If the trade plans of some people were assembly instructions, I guarantee that most things would never fit correctly.
Easy access to squawk boxes, news releases, indicators, forums and anything trading related, has resulted in information overload that is not productive.
Trading decisions are made only after consulting every indicator and even the phases of the moon (no, I am not kidding).
If a lot of information is what is required for successful trading, then with what is available, the number of flame outs should not be as high.
Ever hear of a trading toolbox?
That is where people amass so much information about trading methods, systems and indicators that they say it’s just another tool in the box that they can use. Well, that box can cause more harm than good.
I know this from experience.
My charts used to use a variety of moving averages. They were supposed to help me define trend, strength of trend, risk profile and a host of other things that I thought were required. Only when all the variables lined up according to the trade plan, was I supposed to enter a trade and, depending on the situation, exit the trade.
The fact is that more times than not, I didn’t really use much of anything they told me. I cracked open a few of the trading videos I made, checked trade logs and old printed out charts but the MA carried no weight on the majority of trades.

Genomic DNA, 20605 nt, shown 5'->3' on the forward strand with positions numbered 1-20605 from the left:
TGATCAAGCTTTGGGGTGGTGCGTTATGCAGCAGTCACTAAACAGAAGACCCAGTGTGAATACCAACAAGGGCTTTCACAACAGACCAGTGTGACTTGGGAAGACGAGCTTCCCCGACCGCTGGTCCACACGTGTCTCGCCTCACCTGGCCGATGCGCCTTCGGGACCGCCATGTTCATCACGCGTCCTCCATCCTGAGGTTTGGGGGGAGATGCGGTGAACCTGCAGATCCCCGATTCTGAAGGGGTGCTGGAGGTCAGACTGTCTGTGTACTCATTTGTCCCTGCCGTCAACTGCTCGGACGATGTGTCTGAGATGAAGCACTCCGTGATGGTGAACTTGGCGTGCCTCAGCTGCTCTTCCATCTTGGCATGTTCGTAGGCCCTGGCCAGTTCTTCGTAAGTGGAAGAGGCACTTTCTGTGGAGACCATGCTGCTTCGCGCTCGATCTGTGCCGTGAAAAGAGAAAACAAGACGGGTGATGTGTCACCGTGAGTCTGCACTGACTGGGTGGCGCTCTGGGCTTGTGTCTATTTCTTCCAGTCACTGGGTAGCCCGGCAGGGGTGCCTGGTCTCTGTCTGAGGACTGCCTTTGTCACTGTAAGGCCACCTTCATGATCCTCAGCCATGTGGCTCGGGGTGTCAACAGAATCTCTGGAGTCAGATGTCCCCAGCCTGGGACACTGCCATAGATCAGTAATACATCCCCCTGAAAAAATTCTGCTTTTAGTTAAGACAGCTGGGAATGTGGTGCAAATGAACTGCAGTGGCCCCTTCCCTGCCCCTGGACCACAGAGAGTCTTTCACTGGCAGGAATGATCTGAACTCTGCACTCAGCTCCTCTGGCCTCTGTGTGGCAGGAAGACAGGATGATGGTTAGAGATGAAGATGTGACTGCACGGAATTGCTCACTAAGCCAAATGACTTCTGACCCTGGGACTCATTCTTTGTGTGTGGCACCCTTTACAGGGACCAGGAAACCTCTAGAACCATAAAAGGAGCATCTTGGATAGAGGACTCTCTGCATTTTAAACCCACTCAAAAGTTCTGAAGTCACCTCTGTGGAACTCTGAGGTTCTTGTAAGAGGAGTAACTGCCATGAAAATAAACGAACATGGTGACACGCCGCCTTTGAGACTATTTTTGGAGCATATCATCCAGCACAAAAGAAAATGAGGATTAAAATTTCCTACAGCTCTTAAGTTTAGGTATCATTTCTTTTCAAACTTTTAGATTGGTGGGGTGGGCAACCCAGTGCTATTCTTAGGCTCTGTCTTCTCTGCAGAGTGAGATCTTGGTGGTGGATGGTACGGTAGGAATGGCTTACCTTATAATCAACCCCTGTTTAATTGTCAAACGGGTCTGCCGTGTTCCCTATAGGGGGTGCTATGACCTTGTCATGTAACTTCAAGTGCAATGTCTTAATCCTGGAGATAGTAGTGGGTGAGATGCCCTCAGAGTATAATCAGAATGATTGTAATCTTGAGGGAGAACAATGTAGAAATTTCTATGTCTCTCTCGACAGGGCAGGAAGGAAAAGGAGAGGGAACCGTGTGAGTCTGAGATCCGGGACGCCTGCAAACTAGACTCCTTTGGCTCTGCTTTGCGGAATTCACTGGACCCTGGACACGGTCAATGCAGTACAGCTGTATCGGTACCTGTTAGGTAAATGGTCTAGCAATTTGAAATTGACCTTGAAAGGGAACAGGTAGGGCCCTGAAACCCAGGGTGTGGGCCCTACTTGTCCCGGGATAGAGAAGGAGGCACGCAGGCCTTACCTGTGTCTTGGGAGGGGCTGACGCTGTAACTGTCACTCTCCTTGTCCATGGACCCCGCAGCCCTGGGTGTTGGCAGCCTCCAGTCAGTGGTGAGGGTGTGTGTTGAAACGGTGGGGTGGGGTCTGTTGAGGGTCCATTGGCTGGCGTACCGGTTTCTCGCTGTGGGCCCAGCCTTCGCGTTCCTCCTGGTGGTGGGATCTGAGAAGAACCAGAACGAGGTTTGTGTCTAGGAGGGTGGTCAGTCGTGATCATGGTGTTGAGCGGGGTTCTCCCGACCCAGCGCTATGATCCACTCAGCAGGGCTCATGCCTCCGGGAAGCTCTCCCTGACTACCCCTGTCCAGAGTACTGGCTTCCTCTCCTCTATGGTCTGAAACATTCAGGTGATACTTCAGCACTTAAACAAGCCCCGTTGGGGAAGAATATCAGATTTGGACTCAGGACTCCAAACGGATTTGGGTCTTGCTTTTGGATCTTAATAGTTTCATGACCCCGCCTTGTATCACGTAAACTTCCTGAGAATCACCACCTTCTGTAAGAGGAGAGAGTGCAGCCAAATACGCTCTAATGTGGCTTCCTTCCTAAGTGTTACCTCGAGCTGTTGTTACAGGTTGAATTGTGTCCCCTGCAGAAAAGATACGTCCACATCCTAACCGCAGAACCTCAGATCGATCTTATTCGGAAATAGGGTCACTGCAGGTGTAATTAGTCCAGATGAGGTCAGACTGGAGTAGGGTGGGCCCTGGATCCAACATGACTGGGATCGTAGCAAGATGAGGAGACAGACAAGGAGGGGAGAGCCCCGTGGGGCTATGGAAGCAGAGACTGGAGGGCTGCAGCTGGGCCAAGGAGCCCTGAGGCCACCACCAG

Simple Is As Simple Does
A quick delete and my screen was no longer cluttered with information that was not used in my trading decisions. My trade plan was amended after I did a total review of past trades and then went cold turkey on information overload. Talk about simple. Isn’t trading supposed to be simple?
If I believe trading is simple, I should approach it as such.
The act of trading is simple but many people add so much detail that they treat it like heart surgery. The problem is that many of the details has no bearing on the majority of their trading. It adds confusion and if they treat the information on a casual basis instead of using it consistently, it may keep them out of some great trading. Being inconsistent in the decision making process does not pave a path to eventual success.
You don’t want to be inconsistent in trading. Ever.
If you have approached trading as a professional, you have a trade plan on your desk. Open it. Go through each decision making variable and ask yourself if you truly use that information. Is that information a “make or break” on a trade.
Now, open up your trade log (which I hope you have. No? This free download is a good start.). Did you really use all that information to take a trade? I mean “make or break” the trade from start to finish?
Here is an example:
- The MA are lined up in the buy position
- The candle pattern is a reversal from a correction
- The Stochastic is overbought but I need it to be oversold for longs
- Price is about to break the reversal candle to trigger the trade and it’s a huge pin bar
- I’ll ignore the overbought condition and take the trade
There is no reason to have the Stochastic on your chart if you just ignored what it told you.
Simplify the variables you must address before taking a trade down to the bare essentials. There is a lot to be said for trading simple and for being consistent in everything you do.
I am sure that after completing this exercise, you will find something you can take away from your trading rules.
It is quite possible you may trade more relaxed and become more profitable overall.
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